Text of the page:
Remarks
William J. Burns
Deputy Secretary
New Delhi, India
October 19, 2012


Good afternoon. I am delighted to be back in New Delhi and delighted to have the chance to reaffirm the very high priority that the United States continues to attach to our relationship with India, a relationship which, as President Obama has said, truly is one of the defining partnerships of the 21st century. It’s a partnership which is founded on shared interests and shared values; a partnership which matters enormously to Americans and to Indians; a partnership that matters enormously to the future of international order and the global economy.

It’s a partnership in which both the United States and India continue to make steady investments. Our economic cooperation is increasing considerably with two-way trade likely to reach 100 billion dollars in the coming year, as well as the prospect for a Bilateral Investment Treaty, which could strengthen investor confidence on the part of both Indians and Americans.

Date: 10/19/2012 Description: Deputy Secretary Burns speaks to the press. New Delhi, India - State Dept ImageOur defense cooperation is increasing not only in terms of sales which have totaled something like eight billion dollars in the last five or six years and could double in the next couple of years. But also in terms of technology transfers on par with our major allies around the world, our closest partners around the world, possibilities for co-production and co-development, and expanded military exercises.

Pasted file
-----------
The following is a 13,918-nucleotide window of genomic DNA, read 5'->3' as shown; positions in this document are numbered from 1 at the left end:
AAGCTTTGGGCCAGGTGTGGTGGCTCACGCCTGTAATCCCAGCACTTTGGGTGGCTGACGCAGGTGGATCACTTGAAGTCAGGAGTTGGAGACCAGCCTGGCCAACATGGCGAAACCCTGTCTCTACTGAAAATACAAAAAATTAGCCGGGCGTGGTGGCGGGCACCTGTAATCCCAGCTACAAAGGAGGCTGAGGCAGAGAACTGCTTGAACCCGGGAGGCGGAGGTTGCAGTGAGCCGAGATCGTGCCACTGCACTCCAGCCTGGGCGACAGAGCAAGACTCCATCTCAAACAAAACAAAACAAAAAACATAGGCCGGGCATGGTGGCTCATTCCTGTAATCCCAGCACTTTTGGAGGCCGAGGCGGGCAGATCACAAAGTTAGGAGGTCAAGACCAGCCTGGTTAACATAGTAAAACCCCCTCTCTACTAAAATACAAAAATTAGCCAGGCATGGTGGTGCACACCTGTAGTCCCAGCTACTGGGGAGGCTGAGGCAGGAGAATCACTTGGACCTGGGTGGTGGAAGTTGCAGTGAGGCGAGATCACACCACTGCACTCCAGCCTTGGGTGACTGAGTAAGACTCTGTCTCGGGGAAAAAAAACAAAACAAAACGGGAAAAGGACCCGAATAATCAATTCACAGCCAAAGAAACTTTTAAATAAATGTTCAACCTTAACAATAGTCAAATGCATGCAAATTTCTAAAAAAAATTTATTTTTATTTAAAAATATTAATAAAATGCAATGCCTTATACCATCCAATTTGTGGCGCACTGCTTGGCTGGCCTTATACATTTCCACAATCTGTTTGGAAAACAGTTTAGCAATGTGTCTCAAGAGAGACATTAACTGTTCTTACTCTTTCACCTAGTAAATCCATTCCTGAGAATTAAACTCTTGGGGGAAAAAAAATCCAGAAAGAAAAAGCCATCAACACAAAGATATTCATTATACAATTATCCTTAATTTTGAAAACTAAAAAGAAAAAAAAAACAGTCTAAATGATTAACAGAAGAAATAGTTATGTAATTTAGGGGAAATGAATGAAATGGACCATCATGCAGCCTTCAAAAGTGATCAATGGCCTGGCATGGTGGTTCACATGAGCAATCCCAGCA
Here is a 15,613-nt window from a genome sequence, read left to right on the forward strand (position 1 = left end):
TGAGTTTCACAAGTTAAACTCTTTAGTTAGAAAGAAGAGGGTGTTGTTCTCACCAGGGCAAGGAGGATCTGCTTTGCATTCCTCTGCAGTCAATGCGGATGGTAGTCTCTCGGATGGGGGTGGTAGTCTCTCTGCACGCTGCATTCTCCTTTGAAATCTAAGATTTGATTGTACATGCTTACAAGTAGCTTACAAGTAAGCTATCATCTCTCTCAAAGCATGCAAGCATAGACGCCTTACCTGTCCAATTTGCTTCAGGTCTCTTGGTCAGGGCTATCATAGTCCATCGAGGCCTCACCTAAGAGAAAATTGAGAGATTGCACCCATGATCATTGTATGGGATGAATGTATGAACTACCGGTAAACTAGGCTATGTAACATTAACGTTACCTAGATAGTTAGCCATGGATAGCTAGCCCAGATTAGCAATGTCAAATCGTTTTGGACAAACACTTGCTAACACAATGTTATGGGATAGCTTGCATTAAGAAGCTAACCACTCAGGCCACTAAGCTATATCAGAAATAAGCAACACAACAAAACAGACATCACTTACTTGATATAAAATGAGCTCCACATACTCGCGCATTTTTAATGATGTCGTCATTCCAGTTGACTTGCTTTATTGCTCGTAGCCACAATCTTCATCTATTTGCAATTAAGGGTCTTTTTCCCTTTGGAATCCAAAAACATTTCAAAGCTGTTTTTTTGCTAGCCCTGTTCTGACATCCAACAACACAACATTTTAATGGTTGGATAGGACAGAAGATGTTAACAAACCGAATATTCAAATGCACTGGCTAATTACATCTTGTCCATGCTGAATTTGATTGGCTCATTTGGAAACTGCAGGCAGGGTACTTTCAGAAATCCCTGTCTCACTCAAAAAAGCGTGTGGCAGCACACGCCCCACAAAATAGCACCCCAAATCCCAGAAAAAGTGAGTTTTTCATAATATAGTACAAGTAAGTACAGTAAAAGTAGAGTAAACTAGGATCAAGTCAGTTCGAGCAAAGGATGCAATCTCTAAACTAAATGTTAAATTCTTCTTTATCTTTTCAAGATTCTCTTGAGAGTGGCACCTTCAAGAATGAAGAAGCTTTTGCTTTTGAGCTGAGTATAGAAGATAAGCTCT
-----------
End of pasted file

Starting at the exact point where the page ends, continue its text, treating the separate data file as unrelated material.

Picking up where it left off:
Our diplomatic consultations continue to deepen on the regions of world, ranging from the Asia Pacific to Southwest Asia and the Middle East.

And the people-to-people ties continue to strengthen, reflected in cooperation ranging from clean energy to education.

I just finished an excellent discussion with the Finance Minister, Mr. Chidambaram. As Secretary Geithner did last week, I welcomed once again the significant economic reform measures recently undertaken by the government which offers a promising pathway for strengthening economic growth in India. In particular, I stressed the importance of measures taken to open up multi-brand retail, which can strengthen the Indian economy in a number of different ways and bring benefits for Indian citizens; for farmers who will have higher revenues and less losses post-harvest; for consumers will have wider choices at lower prices; and for India’s infrastructure which would benefit from a strengthened supply chain.

So, once again, it’s a pleasure to be back in India, and I look forward to do everything I can to strengthen our partnership. Thank you very much.

[This is a mobile copy of Remarks at the Indian Ministry of Finance]